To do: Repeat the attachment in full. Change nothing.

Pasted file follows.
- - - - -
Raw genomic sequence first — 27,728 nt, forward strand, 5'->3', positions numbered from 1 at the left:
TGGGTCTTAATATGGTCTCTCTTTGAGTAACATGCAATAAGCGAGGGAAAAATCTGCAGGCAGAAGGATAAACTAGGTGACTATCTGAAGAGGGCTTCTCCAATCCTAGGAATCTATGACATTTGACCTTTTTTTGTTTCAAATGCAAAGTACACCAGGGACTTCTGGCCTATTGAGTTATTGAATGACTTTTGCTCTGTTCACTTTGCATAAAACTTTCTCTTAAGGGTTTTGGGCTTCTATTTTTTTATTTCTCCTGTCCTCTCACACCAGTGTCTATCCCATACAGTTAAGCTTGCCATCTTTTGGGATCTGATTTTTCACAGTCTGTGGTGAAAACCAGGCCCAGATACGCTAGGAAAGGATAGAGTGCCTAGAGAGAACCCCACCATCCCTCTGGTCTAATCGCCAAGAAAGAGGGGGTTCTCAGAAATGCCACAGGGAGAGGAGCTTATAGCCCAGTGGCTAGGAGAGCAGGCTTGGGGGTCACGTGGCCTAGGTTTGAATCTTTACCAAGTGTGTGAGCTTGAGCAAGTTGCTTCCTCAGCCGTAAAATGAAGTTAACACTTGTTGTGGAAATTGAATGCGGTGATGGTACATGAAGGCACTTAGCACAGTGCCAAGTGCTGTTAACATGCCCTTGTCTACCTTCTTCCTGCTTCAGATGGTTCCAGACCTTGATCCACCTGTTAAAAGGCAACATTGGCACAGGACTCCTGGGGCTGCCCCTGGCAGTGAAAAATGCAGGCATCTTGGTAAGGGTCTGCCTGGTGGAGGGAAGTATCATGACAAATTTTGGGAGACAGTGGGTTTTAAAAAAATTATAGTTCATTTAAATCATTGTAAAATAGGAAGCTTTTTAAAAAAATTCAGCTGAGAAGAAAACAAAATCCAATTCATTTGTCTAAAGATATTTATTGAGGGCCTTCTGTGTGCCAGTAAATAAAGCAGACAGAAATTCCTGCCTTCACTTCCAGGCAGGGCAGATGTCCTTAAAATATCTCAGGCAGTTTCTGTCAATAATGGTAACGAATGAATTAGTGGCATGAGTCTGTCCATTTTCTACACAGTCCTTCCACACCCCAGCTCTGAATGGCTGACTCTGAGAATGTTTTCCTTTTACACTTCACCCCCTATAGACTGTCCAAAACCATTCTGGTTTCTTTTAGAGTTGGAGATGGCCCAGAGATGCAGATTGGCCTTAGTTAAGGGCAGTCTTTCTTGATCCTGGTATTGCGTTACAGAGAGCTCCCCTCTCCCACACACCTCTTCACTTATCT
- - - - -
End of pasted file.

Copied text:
Raw genomic sequence first — 27,728 nt, forward strand, 5'->3', positions numbered from 1 at the left:
TGGGTCTTAATATGGTCTCTCTTTGAGTAACATGCAATAAGCGAGGGAAAAATCTGCAGGCAGAAGGATAAACTAGGTGACTATCTGAAGAGGGCTTCTCCAATCCTAGGAATCTATGACATTTGACCTTTTTTTGTTTCAAATGCAAAGTACACCAGGGACTTCTGGCCTATTGAGTTATTGAATGACTTTTGCTCTGTTCACTTTGCATAAAACTTTCTCTTAAGGGTTTTGGGCTTCTATTTTTTTATTTCTCCTGTCCTCTCACACCAGTGTCTATCCCATACAGTTAAGCTTGCCATCTTTTGGGATCTGATTTTTCACAGTCTGTGGTGAAAACCAGGCCCAGATACGCTAGGAAAGGATAGAGTGCCTAGAGAGAACCCCACCATCCCTCTGGTCTAATCGCCAAGAAAGAGGGGGTTCTCAGAAATGCCACAGGGAGAGGAGCTTATAGCCCAGTGGCTAGGAGAGCAGGCTTGGGGGTCACGTGGCCTAGGTTTGAATCTTTACCAAGTGTGTGAGCTTGAGCAAGTTGCTTCCTCAGCCGTAAAATGAAGTTAACACTTGTTGTGGAAATTGAATGCGGTGATGGTACATGAAGGCACTTAGCACAGTGCCAAGTGCTGTTAACATGCCCTTGTCTACCTTCTTCCTGCTTCAGATGGTTCCAGACCTTGATCCACCTGTTAAAAGGCAACATTGGCACAGGACTCCTGGGGCTGCCCCTGGCAGTGAAAAATGCAGGCATCTTGGTAAGGGTCTGCCTGGTGGAGGGAAGTATCATGACAAATTTTGGGAGACAGTGGGTTTTAAAAAAATTATAGTTCATTTAAATCATTGTAAAATAGGAAGCTTTTTAAAAAAATTCAGCTGAGAAGAAAACAAAATCCAATTCATTTGTCTAAAGATATTTATTGAGGGCCTTCTGTGTGCCAGTAAATAAAGCAGACAGAAATTCCTGCCTTCACTTCCAGGCAGGGCAGATGTCCTTAAAATATCTCAGGCAGTTTCTGTCAATAATGGTAACGAATGAATTAGTGGCATGAGTCTGTCCATTTTCTACACAGTCCTTCCACACCCCAGCTCTGAATGGCTGACTCTGAGAATGTTTTCCTTTTACACTTCACCCCCTATAGACTGTCCAAAACCATTCTGGTTTCTTTTAGAGTTGGAGATGGCCCAGAGATGCAGATTGGCCTTAGTTAAGGGCAGTCTTTCTTGATCCTGGTATTGCGTTACAGAGAGCTCCCCTCTCCCACACACCTCTTCACTTATCT